Martin Luther King, Jr., Honored with Remembrance and Reflection
The continued turmoil of modern times and still fragile relations between races was brought into the spotlight Thursday morning, January 22, as Sacred Heart University faculty and students gathered to pay tribute to Dr. Martin Luther King, Jr., on the occasion of the 50th anniversary of the marches in Selma, Ala., that sought voting rights for African-Americans. This was SHU’s second annual commemoration of the Martin Luther King, Jr., holiday.
The dedication was presented by SHU’s Volunteer Programs & Service Learning department, headed by Matthew Kaye. “Dr. King envisioned a world that was at peace. His legacy challenges us to achieve that dream,” said Kaye. Program moderator Andrea Canuel, from Kaye’s office, added, “This is a reflection on how far we’ve come since the march on Selma and the work that still needs to be done, while helping us determine how we can give back to the community in a meaningful way.”
SHU Chaplain David Buckles opened the presentation with a prayer, offering, “One thing that has surprised me is we acknowledge Dr. King’s intellect but often overlook his faith. We refer to him as Dr. King but he may have preferred that we refer to him as the Reverend Dr. Luther King, Jr.”
Corey Parker, SHU’s United Campus Alliance president, also provided a welcome and played a pre-recorded original musical selection composed by Francis Mare titled Summer Remains. He was followed by Anita August, assistant professor in SHU’s Department of English, who noted, “Over 50 years ago, Dr. King challenged us to disturb the peace. The events of 2014 indicate that we need to continue to disturb the peace, as there is no justice, there is no peace.”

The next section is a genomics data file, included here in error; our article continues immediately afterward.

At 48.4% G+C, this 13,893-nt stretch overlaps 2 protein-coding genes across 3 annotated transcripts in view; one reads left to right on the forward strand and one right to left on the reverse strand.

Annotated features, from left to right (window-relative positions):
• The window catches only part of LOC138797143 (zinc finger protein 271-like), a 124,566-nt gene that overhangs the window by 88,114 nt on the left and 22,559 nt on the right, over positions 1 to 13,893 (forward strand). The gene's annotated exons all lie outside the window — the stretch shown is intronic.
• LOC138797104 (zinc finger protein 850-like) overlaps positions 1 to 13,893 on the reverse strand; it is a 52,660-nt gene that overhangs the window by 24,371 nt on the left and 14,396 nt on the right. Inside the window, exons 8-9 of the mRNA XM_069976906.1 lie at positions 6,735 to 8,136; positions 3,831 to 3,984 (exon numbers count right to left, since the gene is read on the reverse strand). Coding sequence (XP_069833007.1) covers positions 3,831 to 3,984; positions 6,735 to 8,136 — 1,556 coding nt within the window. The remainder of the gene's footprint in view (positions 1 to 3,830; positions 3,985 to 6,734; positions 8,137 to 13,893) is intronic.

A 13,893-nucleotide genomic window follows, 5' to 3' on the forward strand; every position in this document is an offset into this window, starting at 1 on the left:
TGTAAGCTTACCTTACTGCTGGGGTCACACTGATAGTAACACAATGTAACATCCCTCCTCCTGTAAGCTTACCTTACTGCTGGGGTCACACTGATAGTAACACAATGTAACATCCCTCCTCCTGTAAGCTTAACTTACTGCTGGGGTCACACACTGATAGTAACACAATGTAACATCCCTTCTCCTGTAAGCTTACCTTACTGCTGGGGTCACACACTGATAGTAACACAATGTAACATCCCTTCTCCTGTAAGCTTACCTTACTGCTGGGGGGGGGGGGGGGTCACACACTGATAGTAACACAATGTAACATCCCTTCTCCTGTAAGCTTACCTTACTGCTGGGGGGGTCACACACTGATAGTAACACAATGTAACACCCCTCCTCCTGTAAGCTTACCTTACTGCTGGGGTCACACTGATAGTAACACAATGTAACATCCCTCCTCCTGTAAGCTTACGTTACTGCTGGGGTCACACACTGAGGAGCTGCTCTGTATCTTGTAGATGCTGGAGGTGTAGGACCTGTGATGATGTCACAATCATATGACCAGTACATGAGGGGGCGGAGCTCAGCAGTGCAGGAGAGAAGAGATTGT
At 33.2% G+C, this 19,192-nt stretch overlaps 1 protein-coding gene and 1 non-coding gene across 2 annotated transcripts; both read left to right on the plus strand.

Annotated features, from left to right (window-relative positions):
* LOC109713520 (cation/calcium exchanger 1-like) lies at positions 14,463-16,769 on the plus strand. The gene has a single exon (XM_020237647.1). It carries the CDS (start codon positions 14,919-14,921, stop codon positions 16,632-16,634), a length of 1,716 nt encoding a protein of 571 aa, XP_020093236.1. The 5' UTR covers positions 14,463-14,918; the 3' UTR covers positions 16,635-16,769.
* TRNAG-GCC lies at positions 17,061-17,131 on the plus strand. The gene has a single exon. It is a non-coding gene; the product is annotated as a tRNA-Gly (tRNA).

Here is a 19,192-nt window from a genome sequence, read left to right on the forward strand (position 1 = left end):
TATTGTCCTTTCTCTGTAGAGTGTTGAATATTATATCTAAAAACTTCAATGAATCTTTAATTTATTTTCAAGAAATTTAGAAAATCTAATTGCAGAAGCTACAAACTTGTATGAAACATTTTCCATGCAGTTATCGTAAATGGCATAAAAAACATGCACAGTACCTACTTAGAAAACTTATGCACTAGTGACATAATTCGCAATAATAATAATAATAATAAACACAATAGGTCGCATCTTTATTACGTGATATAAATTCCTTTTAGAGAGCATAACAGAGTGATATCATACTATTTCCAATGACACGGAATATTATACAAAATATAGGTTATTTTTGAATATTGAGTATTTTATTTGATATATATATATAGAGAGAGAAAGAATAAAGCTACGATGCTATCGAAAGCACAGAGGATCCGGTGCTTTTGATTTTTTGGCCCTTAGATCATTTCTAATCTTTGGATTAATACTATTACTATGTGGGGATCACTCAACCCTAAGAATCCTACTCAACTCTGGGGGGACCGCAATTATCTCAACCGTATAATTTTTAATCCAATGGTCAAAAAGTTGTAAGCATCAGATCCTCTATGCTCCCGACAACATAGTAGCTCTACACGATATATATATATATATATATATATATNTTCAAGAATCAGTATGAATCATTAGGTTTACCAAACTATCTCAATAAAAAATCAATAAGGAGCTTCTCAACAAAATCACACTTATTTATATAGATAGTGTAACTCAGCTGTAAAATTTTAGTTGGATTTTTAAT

Parker’s and August’s remarks provided a set-up for the keynote speaker, Professor John K. Pierre. Pierre is the vice chancellor of Southern University Law Center. He connected SHU’s history with the turbulence of the early 1960s. “Sacred Heart was founded in 1963, the same year Dr. King was involved in an epic battle with Eugene Connor and Alabama Governor George Wallace,” said Pierre. “King was protesting segregation in public eating places, was arrested and, from Birmingham City Jail, penned his famous letter noting ‘I am in Birmingham because injustice is here… I am compelled to carry the gospel of freedom beyond my own hometown.’”
King’s words and thoughts were “profound and prophetic,” said Pierre, who added, “As Sacred Heart was opening its doors to higher education, George Wallace was standing in a doorway at the University of Alabama blocking efforts to integrate the school.”
Pierre suggested that modern-day protesters take a cue from the words of Dr. King, who preached non-violence and said, “Let us not seek to satisfy our thirst for freedom by drinking from the cup of bitterness and hatred. We must forever conduct our struggle on the high plane of dignity and discipline. We must not allow our creative protest to degenerate into physical violence.”
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